The goals of this study were to evaluate the effects of pretreatment by orexin receptor-1 antagonist on the development of morphine tolerance and physical dependence in rat. Animals were rendered dependent on morphine by subcutaneous (SC) injection of morphine sulfate (10mg/kg) at set intervals of 12h for 10days. Just before the morphine administration, the animals received SB-334867, a selective orexin receptor 1 (OXR1) antagonist. To assess morphine tolerance, the antinociceptive responses of morphine were measured using the warm-water tail immersion test before and after its administration. On day 11, naloxone was injected 2h after morphine administration and the physical dependence evaluated by quantifying/scoring naloxone-precipitated withdrawal signs for 30min. The effect of chronic SB-334867 on locomotion was carried out by calculating the number of grid crossings as a measure of locomotor activity. Our findings demonstrated that although morphine-tolerance tended to develop in response to repeated injections of morphine, pre-treatment of OXR1 antagonist prevented this effect, causing a delay in the development of morphine-tolerance. Moreover, co-administration of orexin receptor 1 antagonist with morphine significantly decreased the somatic signs of withdrawal including diarrhea, teeth chattering, jumping, and defecation. Administration of SB-334867 alone or in a chronic co-administration with morphine failed to change locomotor activity. These results suggest that the activation of OXR1 might be involved in the development of morphine tolerance and dependence.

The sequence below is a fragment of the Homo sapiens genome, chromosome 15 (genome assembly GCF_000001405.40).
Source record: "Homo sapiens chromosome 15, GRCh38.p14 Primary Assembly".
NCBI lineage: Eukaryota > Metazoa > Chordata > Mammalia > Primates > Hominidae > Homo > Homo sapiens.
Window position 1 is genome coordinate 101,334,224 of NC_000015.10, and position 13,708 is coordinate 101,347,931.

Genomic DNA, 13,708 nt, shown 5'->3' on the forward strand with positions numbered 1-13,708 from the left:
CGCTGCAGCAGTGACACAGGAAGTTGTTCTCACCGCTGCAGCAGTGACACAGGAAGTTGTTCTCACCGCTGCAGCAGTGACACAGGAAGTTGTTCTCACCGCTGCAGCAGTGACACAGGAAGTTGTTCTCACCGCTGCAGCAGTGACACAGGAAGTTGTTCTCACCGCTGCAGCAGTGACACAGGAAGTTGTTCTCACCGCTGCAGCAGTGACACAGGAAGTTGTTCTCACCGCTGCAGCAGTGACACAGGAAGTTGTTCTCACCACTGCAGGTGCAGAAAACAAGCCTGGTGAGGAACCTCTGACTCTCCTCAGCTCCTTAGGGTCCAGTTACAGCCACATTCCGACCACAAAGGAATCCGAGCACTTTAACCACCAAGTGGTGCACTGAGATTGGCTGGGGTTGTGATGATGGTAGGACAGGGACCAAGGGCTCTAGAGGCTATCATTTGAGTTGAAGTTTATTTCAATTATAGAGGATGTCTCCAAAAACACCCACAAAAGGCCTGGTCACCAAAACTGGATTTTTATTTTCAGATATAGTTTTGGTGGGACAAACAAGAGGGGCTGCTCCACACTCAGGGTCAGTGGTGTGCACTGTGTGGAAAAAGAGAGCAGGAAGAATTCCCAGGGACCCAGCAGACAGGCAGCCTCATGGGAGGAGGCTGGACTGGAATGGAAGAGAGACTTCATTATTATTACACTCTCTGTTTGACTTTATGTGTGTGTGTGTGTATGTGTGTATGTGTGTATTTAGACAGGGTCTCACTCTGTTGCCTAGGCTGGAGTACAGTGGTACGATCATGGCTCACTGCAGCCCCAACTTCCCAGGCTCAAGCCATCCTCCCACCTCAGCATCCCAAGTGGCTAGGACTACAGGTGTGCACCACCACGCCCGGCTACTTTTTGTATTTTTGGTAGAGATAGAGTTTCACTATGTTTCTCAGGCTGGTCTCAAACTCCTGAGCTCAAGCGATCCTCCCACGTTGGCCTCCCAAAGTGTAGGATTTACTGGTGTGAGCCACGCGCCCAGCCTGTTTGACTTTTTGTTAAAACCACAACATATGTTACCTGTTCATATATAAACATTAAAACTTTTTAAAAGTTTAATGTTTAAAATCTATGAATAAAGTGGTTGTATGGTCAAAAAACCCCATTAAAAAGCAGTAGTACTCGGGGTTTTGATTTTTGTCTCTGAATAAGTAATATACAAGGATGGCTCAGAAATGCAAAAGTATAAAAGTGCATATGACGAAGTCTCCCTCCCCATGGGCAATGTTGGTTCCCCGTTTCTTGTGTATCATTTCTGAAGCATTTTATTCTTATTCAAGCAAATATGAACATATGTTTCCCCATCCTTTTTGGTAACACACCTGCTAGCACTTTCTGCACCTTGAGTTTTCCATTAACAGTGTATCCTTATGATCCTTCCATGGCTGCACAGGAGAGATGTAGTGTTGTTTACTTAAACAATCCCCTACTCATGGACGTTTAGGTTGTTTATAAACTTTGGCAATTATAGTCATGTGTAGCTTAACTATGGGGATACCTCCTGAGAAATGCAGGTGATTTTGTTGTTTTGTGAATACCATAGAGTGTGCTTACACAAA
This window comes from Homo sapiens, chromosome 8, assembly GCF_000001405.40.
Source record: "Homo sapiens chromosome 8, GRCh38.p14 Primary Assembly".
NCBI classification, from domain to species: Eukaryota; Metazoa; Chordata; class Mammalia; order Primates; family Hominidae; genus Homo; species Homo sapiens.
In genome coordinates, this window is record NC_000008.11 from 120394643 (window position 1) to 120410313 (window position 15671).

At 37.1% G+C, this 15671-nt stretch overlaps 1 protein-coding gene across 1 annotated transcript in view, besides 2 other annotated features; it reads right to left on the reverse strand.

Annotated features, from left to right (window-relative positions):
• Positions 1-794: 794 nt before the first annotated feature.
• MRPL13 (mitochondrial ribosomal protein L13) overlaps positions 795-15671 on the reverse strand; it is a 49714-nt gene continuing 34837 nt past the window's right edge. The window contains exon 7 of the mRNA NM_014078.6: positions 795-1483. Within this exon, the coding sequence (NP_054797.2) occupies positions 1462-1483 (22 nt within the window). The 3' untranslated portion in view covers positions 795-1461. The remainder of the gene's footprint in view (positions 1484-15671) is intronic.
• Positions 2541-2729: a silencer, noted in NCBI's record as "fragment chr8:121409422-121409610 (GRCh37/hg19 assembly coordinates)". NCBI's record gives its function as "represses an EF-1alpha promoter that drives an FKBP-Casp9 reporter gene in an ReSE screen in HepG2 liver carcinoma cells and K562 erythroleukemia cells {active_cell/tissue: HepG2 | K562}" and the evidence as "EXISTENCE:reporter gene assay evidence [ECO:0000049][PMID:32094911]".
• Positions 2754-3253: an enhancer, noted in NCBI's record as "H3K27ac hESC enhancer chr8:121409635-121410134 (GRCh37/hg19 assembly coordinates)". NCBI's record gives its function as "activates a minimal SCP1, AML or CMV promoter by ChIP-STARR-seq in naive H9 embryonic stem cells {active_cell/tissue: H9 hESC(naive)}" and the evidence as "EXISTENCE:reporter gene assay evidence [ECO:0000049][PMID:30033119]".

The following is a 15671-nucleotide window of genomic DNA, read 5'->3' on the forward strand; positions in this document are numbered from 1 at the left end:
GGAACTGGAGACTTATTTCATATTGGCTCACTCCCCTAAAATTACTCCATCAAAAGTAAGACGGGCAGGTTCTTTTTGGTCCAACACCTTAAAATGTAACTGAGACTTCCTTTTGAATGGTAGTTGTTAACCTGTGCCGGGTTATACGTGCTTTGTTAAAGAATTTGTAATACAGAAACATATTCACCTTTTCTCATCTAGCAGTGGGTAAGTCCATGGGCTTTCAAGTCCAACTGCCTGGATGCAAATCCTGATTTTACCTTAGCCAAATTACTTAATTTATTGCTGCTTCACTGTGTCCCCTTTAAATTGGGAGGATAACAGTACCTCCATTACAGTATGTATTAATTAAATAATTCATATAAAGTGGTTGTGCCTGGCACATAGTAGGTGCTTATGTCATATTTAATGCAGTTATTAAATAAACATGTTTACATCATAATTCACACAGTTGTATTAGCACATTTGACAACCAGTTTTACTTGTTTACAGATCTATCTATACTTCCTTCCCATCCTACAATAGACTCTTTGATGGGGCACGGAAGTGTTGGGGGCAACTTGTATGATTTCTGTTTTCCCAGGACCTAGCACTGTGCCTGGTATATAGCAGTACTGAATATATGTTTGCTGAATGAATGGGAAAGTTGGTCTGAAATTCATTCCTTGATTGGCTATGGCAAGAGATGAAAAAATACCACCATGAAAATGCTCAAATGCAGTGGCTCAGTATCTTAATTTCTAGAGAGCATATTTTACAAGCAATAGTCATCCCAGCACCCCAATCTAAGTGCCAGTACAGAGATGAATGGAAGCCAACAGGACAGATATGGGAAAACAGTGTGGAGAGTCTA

Copyright © 2012. Published by Elsevier Inc.